A couple of weeks back, we were fortunate to host a visit from author James Kennedy. James was adorable and so very generous with our students. He charmed even the most charm-resistant of our kids.
He mesmerized my Book Club fan-girls for two whole hours after a full day of formal presentations at both our High School and Middle School. He critiqued Jelli’s one-act play, an independent study inspired by Marlene’s Creative Writing class.
It was an unforgettable event for many of our students. They spent a full day laughing and learning with a real-life author. They were entertained. They visited James’ fantasy world. They learned about the creative process. They learned about the power of story. They learned about writing as a possible career path.
But why do authors do it? I don’t think it had anything to do with the modest honorarium our wonderful PTA was able to offer. (Yeah PTA!)
I asked James: What do authors get out of a school visit?
Why do I like doing author visits at schools? Why is it a good idea for young adult authors to do this, if they possibly can? After all, it takes away from one’s writing time. And as for self-promotion, there are probably far more efficient ways of doing book publicity.
For me, it’s because writing is a lonely, isolating vocation. Even though I’m active online, nothing replaces face-to-face interaction with readers. I write for young adults, but in my everyday life, I don’t get the chance to interact with many of them. So the opportunity to plunge into a someone else’s school for a day, and to meet enthusiastic readers and talk to them about not only The Order of Odd-Fish, but other books, and TV and movies and favorite memes and the students’ own lives—that’s a privilege.
When I sat in with the Somewhat Virtual Book Club at Springfield High School, we ended up talking for nearly two hours. We could’ve gone longer! My favorite parts were when discussion strayed from my book, and I got to learn about the book club members’ own lives. For a young adult author, this is a gold mine. I hung on to every word they said.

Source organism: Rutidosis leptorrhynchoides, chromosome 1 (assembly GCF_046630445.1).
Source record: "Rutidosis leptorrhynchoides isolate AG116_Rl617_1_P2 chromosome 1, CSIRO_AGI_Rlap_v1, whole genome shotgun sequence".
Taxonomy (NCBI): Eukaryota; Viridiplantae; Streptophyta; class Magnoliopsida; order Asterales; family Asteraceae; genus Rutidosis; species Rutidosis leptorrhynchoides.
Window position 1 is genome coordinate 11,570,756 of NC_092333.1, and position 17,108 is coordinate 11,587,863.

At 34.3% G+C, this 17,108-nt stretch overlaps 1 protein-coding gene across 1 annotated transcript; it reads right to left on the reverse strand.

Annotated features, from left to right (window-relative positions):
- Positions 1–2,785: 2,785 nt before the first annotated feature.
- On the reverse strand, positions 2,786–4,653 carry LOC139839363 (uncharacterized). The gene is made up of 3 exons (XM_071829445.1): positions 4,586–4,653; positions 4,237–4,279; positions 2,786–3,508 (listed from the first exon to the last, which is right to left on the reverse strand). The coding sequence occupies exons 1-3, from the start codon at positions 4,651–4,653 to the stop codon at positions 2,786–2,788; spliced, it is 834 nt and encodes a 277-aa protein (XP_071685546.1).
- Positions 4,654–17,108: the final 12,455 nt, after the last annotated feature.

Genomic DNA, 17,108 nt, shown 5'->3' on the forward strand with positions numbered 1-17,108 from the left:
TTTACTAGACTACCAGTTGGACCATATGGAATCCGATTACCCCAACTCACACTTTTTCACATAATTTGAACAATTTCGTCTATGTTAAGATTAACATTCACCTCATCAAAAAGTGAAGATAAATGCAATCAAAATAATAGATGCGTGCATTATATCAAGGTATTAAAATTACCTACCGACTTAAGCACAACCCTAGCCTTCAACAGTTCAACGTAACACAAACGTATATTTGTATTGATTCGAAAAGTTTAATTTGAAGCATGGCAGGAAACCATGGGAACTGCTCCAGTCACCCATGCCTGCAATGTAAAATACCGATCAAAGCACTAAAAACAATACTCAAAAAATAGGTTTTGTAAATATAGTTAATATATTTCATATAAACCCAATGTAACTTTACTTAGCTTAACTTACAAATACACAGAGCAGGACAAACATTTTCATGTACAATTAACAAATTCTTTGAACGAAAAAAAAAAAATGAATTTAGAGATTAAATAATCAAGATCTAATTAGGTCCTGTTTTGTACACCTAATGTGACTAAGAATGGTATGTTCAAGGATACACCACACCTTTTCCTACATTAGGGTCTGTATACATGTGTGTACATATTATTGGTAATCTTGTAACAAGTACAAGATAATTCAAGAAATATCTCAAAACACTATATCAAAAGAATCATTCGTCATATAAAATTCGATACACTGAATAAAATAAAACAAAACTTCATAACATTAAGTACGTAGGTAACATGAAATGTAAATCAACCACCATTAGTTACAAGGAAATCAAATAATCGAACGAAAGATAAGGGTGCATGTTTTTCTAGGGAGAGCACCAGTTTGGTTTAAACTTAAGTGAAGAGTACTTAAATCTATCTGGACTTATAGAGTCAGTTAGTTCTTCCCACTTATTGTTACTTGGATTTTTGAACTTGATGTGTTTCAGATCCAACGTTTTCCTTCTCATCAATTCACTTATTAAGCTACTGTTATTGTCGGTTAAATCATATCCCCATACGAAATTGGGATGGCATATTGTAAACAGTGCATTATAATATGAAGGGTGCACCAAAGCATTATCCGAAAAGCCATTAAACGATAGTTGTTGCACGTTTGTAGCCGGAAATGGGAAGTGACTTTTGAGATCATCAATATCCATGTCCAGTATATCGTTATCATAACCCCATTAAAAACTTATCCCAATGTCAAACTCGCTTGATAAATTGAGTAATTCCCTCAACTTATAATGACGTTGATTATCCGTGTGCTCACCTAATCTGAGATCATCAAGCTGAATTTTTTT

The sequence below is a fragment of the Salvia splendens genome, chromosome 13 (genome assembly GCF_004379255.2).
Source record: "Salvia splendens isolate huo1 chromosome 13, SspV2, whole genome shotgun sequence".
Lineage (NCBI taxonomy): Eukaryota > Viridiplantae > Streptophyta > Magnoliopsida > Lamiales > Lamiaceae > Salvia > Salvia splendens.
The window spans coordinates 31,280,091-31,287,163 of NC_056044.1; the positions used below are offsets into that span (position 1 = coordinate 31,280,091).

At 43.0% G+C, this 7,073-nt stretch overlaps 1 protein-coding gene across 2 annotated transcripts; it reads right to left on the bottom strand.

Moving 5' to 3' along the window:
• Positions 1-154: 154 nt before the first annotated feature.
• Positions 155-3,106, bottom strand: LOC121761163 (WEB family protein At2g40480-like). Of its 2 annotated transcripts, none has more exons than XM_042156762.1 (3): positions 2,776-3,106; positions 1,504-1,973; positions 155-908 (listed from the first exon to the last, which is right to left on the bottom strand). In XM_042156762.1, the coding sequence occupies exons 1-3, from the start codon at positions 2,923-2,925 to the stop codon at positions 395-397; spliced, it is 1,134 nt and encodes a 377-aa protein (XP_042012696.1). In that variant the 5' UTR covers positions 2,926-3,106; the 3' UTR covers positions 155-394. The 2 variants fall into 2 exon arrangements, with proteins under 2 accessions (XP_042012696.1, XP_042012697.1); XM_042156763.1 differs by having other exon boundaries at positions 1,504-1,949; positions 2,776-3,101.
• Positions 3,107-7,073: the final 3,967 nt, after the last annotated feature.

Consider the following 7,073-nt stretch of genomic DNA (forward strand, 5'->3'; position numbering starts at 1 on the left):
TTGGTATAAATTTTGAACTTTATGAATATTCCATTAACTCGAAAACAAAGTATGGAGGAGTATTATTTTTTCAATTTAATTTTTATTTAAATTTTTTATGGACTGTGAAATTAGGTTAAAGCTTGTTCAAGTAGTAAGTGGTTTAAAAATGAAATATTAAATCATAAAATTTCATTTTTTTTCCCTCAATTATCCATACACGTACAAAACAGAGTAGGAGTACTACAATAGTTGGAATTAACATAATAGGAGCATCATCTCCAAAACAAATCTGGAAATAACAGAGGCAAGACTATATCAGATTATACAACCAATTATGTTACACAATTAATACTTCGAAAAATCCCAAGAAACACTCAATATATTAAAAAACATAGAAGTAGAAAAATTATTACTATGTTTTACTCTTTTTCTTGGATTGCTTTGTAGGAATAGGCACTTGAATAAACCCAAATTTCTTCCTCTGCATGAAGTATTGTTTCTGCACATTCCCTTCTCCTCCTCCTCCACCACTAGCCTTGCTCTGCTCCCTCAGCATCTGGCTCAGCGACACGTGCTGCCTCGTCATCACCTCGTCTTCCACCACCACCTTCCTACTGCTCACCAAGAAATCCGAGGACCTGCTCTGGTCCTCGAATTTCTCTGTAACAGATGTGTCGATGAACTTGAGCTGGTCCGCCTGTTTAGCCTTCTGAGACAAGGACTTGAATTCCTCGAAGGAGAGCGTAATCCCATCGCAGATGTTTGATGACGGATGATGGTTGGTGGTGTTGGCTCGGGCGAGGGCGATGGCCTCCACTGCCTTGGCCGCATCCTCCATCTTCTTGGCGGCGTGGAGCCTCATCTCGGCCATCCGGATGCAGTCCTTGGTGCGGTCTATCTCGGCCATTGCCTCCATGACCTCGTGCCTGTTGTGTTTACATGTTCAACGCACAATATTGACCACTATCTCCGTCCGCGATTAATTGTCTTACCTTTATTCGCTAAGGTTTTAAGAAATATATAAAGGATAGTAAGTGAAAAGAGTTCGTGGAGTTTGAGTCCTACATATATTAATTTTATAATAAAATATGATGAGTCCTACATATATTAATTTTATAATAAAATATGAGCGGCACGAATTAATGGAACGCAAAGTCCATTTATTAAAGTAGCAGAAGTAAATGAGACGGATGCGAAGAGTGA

It’s a treat to meet fans of your book—but it’s even a bigger treat to become a fan of your readers.
At Springfield Township High, I got to see a short play written and performed by some of the Book Club’s members. The play was quite enjoyable, and since it was still a work-in-progress, I was lucky enough to get to talk shop with the playwright. When I was in high school, I always wanted to write a play, but I never managed to make it happen. So I was impressed that our playwright was able to achieve so much so early.
I also got the chance to see a action-detective-comedy TV series about hall monitors that was created by another student. I made sure I met him and invited him to submit to the 90-Second Newbery Film Festival. These are the kind of creative, driven people I want to know early on!
Much of an author’s visit at a school usually centers on the presentation the author gives, usually to a group of a hundred or so students at a time. This is nerve-wracking and thrilling. I often “perform” my stories to myself as I’m writing, with various voices and gestures. I make absolutely sure nobody can overhear me as I’m creating this stuff, but once it’s published, it’s fun to bring this extra dimension of the book to the audience. It can be frightening, though, because in my imagination, there’s no tougher crowd than a bunch of teenagers who have never heard of you before. But as it turned out, I didn’t have to work as hard as I anticipated.
The students at Springfield Township Middle School in particular made me feel like a star, by recreating artifacts from the book—a baby with a mysterious note, a package that fell from the sky, strange jars filled with multicolored liquified smells, an ostrich, an appendix. For the students to take the time to bring The Order of Odd-Fish to life that way was an honor. And listening to their introductions—some written in the style of Odd-Fish itself—before I went onstage–was a pure pleasure, and banished any last bit of stage fright I might’ve had.
Some authors are naturally shy, preferring to stay away from their audience. And some great books nevertheless don’t lend themselves to being performed aloud; live readings don’t bring out their best side. But even if you’re not a ham like me, taking the time to visit schools is great for a writer—and not just to talk about one’s own book, but to listen to your audience, and learn from them.